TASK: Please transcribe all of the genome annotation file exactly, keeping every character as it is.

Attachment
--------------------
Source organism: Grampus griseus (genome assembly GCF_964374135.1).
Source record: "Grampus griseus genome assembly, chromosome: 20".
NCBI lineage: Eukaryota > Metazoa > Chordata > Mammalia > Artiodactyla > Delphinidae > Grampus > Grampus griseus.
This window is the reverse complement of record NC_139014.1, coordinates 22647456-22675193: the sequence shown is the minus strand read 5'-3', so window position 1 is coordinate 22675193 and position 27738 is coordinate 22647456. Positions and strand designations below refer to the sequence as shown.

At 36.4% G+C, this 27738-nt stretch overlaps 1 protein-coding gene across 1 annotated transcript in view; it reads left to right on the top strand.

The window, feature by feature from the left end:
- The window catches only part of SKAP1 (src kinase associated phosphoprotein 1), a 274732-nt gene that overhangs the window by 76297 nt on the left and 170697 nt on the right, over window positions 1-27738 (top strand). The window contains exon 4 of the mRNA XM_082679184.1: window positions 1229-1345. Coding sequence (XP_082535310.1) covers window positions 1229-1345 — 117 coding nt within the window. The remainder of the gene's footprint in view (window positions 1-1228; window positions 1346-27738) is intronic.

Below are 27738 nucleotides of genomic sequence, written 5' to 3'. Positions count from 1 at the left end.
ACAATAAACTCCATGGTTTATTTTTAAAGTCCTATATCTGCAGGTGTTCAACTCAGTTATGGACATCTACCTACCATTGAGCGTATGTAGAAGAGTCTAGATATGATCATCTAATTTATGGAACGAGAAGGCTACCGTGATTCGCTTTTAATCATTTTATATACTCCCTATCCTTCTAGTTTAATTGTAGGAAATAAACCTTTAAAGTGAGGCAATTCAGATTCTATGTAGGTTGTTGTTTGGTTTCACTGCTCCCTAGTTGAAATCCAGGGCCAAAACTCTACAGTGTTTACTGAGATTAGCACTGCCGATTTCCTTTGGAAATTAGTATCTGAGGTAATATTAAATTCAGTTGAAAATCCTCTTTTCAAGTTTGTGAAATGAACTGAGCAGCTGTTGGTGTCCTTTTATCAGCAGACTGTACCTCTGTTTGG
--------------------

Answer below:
Source organism: Grampus griseus (genome assembly GCF_964374135.1).
Source record: "Grampus griseus genome assembly, chromosome: 20".
NCBI lineage: Eukaryota > Metazoa > Chordata > Mammalia > Artiodactyla > Delphinidae > Grampus > Grampus griseus.
This window is the reverse complement of record NC_139014.1, coordinates 22647456-22675193: the sequence shown is the minus strand read 5'-3', so window position 1 is coordinate 22675193 and position 27738 is coordinate 22647456. Positions and strand designations below refer to the sequence as shown.

At 36.4% G+C, this 27738-nt stretch overlaps 1 protein-coding gene across 1 annotated transcript in view; it reads left to right on the top strand.

The window, feature by feature from the left end:
- The window catches only part of SKAP1 (src kinase associated phosphoprotein 1), a 274732-nt gene that overhangs the window by 76297 nt on the left and 170697 nt on the right, over window positions 1-27738 (top strand). The window contains exon 4 of the mRNA XM_082679184.1: window positions 1229-1345. Coding sequence (XP_082535310.1) covers window positions 1229-1345 — 117 coding nt within the window. The remainder of the gene's footprint in view (window positions 1-1228; window positions 1346-27738) is intronic.

Below are 27738 nucleotides of genomic sequence, written 5' to 3'. Positions count from 1 at the left end.
ACAATAAACTCCATGGTTTATTTTTAAAGTCCTATATCTGCAGGTGTTCAACTCAGTTATGGACATCTACCTACCATTGAGCGTATGTAGAAGAGTCTAGATATGATCATCTAATTTATGGAACGAGAAGGCTACCGTGATTCGCTTTTAATCATTTTATATACTCCCTATCCTTCTAGTTTAATTGTAGGAAATAAACCTTTAAAGTGAGGCAATTCAGATTCTATGTAGGTTGTTGTTTGGTTTCACTGCTCCCTAGTTGAAATCCAGGGCCAAAACTCTACAGTGTTTACTGAGATTAGCACTGCCGATTTCCTTTGGAAATTAGTATCTGAGGTAATATTAAATTCAGTTGAAAATCCTCTTTTCAAGTTTGTGAAATGAACTGAGCAGCTGTTGGTGTCCTTTTATCAGCAGACTGTACCTCTGTTTGG